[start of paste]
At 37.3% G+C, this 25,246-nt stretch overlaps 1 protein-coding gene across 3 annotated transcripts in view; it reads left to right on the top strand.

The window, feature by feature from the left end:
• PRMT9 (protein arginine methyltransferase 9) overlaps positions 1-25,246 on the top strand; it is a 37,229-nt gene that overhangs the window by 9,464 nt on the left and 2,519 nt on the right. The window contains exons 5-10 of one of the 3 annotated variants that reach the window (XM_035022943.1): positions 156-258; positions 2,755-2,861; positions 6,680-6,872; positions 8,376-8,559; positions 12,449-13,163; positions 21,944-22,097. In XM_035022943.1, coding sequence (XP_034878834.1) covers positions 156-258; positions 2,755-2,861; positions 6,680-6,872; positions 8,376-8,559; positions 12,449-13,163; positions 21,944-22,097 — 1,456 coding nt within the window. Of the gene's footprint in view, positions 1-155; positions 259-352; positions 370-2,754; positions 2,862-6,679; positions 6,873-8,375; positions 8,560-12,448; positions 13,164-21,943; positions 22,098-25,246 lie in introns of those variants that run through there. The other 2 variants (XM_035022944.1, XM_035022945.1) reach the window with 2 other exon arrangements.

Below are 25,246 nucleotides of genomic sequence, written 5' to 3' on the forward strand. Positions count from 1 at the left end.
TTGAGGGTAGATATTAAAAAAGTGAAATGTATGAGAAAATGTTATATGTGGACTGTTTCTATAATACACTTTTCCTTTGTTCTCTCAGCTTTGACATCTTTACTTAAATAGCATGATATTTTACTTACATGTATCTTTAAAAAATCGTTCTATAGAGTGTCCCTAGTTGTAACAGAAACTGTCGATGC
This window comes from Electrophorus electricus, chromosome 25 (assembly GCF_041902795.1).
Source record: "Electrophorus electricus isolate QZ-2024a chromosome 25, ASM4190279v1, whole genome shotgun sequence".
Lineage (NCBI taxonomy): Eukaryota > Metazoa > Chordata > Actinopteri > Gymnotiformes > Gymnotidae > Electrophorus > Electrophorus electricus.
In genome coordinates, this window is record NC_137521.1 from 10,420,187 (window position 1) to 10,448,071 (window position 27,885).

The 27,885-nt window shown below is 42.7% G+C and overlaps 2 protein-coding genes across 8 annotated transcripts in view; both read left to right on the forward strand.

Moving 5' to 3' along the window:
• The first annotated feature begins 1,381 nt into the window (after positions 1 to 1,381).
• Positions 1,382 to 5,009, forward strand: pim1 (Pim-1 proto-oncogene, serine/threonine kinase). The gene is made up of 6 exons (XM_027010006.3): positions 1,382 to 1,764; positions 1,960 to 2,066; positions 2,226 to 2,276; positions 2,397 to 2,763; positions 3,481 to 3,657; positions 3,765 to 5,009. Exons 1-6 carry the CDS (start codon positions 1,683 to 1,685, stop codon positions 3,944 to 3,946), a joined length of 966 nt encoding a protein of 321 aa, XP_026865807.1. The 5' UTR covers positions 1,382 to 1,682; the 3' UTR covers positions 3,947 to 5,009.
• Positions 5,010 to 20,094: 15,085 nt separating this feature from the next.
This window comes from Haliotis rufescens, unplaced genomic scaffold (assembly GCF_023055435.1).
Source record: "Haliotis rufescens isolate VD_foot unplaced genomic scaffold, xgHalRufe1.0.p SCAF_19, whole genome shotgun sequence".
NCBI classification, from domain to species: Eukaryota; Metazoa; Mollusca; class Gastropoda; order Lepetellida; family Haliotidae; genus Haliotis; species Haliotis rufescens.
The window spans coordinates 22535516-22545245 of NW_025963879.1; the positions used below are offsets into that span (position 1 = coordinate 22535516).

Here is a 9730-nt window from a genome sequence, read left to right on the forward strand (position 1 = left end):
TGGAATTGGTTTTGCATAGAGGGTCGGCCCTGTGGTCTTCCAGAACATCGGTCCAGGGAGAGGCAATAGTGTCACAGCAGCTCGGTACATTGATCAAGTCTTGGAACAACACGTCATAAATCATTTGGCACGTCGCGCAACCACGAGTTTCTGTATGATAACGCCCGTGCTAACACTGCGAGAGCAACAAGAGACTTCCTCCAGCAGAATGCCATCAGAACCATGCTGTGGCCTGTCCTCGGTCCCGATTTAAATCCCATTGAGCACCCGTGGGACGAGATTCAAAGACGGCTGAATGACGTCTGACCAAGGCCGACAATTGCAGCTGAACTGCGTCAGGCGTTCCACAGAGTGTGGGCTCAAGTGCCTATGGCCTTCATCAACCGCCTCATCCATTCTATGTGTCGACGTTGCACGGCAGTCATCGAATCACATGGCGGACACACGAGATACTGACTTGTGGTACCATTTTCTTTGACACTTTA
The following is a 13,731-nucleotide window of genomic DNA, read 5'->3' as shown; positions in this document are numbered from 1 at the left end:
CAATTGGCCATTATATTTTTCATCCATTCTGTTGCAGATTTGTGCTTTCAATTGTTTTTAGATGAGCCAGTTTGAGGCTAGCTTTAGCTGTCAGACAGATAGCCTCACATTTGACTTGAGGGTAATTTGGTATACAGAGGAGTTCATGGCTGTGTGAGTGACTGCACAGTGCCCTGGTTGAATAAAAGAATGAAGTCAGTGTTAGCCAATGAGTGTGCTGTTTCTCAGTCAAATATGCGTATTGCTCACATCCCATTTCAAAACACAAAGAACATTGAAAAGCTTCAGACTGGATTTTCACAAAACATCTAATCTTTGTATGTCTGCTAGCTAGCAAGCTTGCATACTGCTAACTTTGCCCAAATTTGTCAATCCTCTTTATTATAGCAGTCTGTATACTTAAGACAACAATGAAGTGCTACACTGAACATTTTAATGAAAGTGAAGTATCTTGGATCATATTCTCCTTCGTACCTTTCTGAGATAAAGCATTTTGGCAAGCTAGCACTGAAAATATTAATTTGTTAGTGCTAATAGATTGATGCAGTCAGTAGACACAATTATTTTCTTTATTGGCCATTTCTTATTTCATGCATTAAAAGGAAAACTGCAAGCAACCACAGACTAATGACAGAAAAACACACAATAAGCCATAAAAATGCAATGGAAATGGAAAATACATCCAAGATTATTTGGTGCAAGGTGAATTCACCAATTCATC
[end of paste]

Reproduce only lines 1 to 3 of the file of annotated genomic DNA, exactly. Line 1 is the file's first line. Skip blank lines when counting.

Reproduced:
At 37.3% G+C, this 25,246-nt stretch overlaps 1 protein-coding gene across 3 annotated transcripts in view; it reads left to right on the top strand.

The window, feature by feature from the left end:
• PRMT9 (protein arginine methyltransferase 9) overlaps positions 1-25,246 on the top strand; it is a 37,229-nt gene that overhangs the window by 9,464 nt on the left and 2,519 nt on the right. The window contains exons 5-10 of one of the 3 annotated variants that reach the window (XM_035022943.1): positions 156-258; positions 2,755-2,861; positions 6,680-6,872; positions 8,376-8,559; positions 12,449-13,163; positions 21,944-22,097. In XM_035022943.1, coding sequence (XP_034878834.1) covers positions 156-258; positions 2,755-2,861; positions 6,680-6,872; positions 8,376-8,559; positions 12,449-13,163; positions 21,944-22,097 — 1,456 coding nt within the window. Of the gene's footprint in view, positions 1-155; positions 259-352; positions 370-2,754; positions 2,862-6,679; positions 6,873-8,375; positions 8,560-12,448; positions 13,164-21,943; positions 22,098-25,246 lie in introns of those variants that run through there. The other 2 variants (XM_035022944.1, XM_035022945.1) reach the window with 2 other exon arrangements.